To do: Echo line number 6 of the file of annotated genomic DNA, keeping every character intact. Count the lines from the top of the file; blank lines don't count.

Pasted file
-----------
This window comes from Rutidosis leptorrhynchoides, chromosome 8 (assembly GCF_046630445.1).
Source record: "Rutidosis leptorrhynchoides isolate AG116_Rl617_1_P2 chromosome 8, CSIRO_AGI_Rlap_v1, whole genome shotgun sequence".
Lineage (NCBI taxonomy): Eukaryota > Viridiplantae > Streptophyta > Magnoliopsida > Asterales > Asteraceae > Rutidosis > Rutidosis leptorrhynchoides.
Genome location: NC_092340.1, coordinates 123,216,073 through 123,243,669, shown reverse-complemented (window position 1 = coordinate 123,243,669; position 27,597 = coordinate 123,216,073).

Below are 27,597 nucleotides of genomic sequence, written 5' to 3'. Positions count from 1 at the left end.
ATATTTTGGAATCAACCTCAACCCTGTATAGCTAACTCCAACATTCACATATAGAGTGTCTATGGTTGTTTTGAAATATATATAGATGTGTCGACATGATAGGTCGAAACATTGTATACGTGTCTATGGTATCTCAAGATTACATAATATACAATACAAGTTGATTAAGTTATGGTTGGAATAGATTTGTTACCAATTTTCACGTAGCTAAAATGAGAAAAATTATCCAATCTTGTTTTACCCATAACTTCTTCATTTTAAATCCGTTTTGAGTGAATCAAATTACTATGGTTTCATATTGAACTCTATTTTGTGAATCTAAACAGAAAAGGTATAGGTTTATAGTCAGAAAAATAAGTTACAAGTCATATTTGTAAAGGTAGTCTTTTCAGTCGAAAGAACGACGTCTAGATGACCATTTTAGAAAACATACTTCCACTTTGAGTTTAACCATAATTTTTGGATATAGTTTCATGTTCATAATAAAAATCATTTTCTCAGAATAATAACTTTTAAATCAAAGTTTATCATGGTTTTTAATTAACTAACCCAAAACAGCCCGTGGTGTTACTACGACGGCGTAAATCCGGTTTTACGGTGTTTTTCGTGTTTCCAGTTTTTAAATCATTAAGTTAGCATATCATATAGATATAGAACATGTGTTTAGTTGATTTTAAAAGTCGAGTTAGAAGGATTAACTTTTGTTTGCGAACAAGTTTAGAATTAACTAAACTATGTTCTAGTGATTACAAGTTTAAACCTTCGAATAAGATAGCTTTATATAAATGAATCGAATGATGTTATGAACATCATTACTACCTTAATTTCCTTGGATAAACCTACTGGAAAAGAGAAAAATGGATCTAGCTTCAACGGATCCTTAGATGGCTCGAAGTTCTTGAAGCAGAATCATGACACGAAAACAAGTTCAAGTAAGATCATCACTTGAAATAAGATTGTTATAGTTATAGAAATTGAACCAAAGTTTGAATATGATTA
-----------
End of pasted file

ATATTTTGGAATCAACCTCAACCCTGTATAGCTAACTCCAACATTCACATATAGAGTGTCTATGGTTGTTTTGAAATATATATAGATGTGTCGACATGATAGGTCGAAACATTGTATACGTGTCTATGGTATCTCAAGATTACATAATATACAATACAAGTTGATTAAGTTATGGTTGGAATAGATTTGTTACCAATTTTCACGTAGCTAAAATGAGAAAAATTATCCAATCTTGTTTTACCCATAACTTCTTCATTTTAAATCCGTTTTGAGTGAATCAAATTACTATGGTTTCATATTGAACTCTATTTTGTGAATCTAAACAGAAAAGGTATAGGTTTATAGTCAGAAAAATAAGTTACAAGTCATATTTGTAAAGGTAGTCTTTTCAGTCGAAAGAACGACGTCTAGATGACCATTTTAGAAAACATACTTCCACTTTGAGTTTAACCATAATTTTTGGATATAGTTTCATGTTCATAATAAAAATCATTTTCTCAGAATAATAACTTTTAAATCAAAGTTTATCATGGTTTTTAATTAACTAACCCAAAACAGCCCGTGGTGTTACTACGACGGCGTAAATCCGGTTTTACGGTGTTTTTCGTGTTTCCAGTTTTTAAATCATTAAGTTAGCATATCATATAGATATAGAACATGTGTTTAGTTGATTTTAAAAGTCGAGTTAGAAGGATTAACTTTTGTTTGCGAACAAGTTTAGAATTAACTAAACTATGTTCTAGTGATTACAAGTTTAAACCTTCGAATAAGATAGCTTTATATAAATGAATCGAATGATGTTATGAACATCATTACTACCTTAATTTCCTTGGATAAACCTACTGGAAAAGAGAAAAATGGATCTAGCTTCAACGGATCCTTAGATGGCTCGAAGTTCTTGAAGCAGAATCATGACACGAAAACAAGTTCAAGTAAGATCATCACTTGAAATAAGATTGTTATAGTTATAGAAATTGAACCAAAGTTTGAATATGATTA